Not Saussure

September 2, 2006

Mea Culpa

Filed under: civil liberties, Politics, UK — notsaussure @ 2:16 pm

Rachel in North London is wondering about the New York Times article, blocked to people trying to access it from the UK for legal reasons. I posted comment with a link to a site that’s reproduced it in full, which Rachel quite rightly removed because of the legal implications. It’s a bit of a grey area and I should certainly have asked Rachel before potentially landing her in it. Anyway, for anyone who’s interested, the offending link was here.

Alternatively, there are plenty of proxy servers that conceal where you’re based — Firefox users can install the httpProxy extension, which comes with several proxies already loaded and and allows you to switch between them and your regular ISP just by clicking a button in your browser.

As to Contempt of Court, I take the point, though in the event of the prosecutions collapsing because of an abuse of process argument (it isn’t safe to let it go to trial because there’s a real danger the jurors will have read so much about it that they’ll have already made up their minds), I suspect both Dr Reid and Gordon Brown may have to bear some of the blame.

I don’t much like government conspiracy theories, not least because they imply a degree of government competence one doesn’t actually see that often in the real world, but I rather wonder about how indiscreet were some of our old friends, ‘sources close to the investigation’, with the New York Times. You expect some leaks in a major police inquiry because of the number of people involved, but I’d have hoped our spooks would know to be a bit more close-mouthed when there’s a foreign reporter in earshot.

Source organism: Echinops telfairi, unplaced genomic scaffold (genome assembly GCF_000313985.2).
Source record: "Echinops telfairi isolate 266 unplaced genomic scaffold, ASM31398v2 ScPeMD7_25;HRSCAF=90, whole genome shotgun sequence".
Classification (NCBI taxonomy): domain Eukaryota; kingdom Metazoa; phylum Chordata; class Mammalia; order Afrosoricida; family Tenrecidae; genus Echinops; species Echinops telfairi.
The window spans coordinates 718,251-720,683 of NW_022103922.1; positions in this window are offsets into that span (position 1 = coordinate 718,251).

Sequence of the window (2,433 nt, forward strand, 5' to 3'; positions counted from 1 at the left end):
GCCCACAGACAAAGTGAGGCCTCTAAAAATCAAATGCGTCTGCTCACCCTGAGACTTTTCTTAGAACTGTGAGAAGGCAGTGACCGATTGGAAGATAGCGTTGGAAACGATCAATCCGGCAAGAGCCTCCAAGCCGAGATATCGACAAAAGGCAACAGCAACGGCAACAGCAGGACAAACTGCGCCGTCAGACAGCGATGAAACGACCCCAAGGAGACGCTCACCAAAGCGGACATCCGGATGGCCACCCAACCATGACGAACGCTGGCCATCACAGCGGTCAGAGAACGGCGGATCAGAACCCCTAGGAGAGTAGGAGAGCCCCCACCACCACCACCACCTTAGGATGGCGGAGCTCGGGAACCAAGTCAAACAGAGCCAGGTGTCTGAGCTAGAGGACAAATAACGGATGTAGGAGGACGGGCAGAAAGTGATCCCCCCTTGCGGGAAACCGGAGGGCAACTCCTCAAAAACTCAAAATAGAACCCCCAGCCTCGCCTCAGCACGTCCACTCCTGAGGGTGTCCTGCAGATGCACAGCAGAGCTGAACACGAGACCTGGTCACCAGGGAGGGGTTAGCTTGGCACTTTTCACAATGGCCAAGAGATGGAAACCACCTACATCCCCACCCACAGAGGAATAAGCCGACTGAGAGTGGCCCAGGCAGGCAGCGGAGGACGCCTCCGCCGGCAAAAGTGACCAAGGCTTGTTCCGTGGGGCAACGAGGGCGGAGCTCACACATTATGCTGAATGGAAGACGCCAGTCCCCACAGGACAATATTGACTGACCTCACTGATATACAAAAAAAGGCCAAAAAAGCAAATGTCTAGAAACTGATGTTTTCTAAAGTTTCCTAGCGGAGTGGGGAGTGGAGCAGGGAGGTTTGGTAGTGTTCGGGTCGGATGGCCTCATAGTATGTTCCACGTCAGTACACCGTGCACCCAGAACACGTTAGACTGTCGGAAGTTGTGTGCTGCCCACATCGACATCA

I can’t help wondering if some folks wouldn’t be rather pleased if the trial collapsed before it got before a jury, so the strength of the evidence against the accused never had to be tested in open court.

This would save embarrassment all round and enable a bit of face-saving, since blame for the lack of convictions could be shifted onto out-of-touch judges who just don’t get it and, more generally, both ‘A nineteenth-century criminal justice system trying to solve twenty-first-century crimes’ and ‘Justice weighted towards the criminal and in need of rebalancing towards the victim’.

I don’t suggest this was orchestrated, but successful politicians generally become successful because they’re good at turning their, and others’, mistakes to their advantage.


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